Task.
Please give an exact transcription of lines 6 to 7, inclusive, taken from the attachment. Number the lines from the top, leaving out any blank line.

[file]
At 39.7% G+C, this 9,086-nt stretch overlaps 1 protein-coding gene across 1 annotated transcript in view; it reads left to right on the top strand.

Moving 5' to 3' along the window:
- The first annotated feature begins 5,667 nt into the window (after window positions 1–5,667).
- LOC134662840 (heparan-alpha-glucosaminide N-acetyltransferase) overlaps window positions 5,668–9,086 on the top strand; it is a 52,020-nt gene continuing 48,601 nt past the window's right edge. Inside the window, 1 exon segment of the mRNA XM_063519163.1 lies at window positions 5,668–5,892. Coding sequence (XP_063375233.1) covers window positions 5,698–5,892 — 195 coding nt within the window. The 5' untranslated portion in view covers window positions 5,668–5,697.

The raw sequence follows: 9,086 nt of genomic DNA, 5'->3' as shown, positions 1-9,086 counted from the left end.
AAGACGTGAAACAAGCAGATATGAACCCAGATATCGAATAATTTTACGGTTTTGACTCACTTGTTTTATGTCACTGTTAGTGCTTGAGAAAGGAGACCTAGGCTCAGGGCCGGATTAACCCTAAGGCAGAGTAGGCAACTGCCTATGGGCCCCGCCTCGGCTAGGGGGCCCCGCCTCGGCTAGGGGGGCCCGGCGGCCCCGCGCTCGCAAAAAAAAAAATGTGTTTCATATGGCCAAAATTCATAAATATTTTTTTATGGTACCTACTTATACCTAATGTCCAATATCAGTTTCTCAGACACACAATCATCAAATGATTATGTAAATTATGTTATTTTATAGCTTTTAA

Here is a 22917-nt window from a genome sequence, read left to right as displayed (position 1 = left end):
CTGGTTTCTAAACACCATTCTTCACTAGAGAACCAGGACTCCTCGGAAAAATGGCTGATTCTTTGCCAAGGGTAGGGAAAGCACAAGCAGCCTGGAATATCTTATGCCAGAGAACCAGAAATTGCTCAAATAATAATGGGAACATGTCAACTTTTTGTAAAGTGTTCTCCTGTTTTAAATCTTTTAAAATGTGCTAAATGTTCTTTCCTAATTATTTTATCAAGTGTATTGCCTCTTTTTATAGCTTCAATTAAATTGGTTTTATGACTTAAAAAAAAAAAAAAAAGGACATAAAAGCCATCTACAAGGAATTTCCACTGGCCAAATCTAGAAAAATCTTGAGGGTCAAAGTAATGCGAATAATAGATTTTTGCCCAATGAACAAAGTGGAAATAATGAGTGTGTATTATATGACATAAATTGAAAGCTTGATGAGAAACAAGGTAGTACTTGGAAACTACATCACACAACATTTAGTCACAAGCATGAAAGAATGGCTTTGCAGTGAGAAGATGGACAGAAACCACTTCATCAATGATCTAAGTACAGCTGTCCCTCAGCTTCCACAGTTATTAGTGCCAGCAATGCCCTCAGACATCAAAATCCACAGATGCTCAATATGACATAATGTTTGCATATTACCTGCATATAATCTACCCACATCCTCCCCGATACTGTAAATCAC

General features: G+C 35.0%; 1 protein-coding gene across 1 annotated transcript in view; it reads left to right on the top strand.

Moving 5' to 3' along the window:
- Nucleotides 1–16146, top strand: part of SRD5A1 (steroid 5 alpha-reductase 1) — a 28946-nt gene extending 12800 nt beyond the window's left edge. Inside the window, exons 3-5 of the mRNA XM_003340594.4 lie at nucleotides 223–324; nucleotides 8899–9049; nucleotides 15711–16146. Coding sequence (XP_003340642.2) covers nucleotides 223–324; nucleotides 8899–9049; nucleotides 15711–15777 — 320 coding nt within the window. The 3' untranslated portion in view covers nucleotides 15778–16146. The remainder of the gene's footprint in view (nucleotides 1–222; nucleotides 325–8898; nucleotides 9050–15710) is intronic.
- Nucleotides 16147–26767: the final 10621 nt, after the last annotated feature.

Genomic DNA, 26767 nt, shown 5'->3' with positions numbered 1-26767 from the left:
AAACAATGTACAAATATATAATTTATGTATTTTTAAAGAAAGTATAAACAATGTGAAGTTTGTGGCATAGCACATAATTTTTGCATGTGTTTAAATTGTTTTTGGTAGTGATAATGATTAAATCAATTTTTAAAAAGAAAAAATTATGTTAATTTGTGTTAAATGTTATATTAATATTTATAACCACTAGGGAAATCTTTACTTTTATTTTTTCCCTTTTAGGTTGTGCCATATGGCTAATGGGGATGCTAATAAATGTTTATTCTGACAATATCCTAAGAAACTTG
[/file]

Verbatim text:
AAGACGTGAAACAAGCAGATATGAACCCAGATATCGAATAATTTTACGGTTTTGACTCACTTGTTTTATGTCACTGTTAGTGCTTGAGAAAGGAGACCTAGGCTCAGGGCCGGATTAACCCTAAGGCAGAGTAGGCAACTGCCTATGGGCCCCGCCTCGGCTAGGGGGCCCCGCCTCGGCTAGGGGGGCCCGGCGGCCCCGCGCTCGCAAAAAAAAAAATGTGTTTCATATGGCCAAAATTCATAAATATTTTTTTATGGTACCTACTTATACCTAATGTCCAATATCAGTTTCTCAGACACACAATCATCAAATGATTATGTAAATTATGTTATTTTATAGCTTTTAA

Here is a 22917-nt window from a genome sequence, read left to right as displayed (position 1 = left end):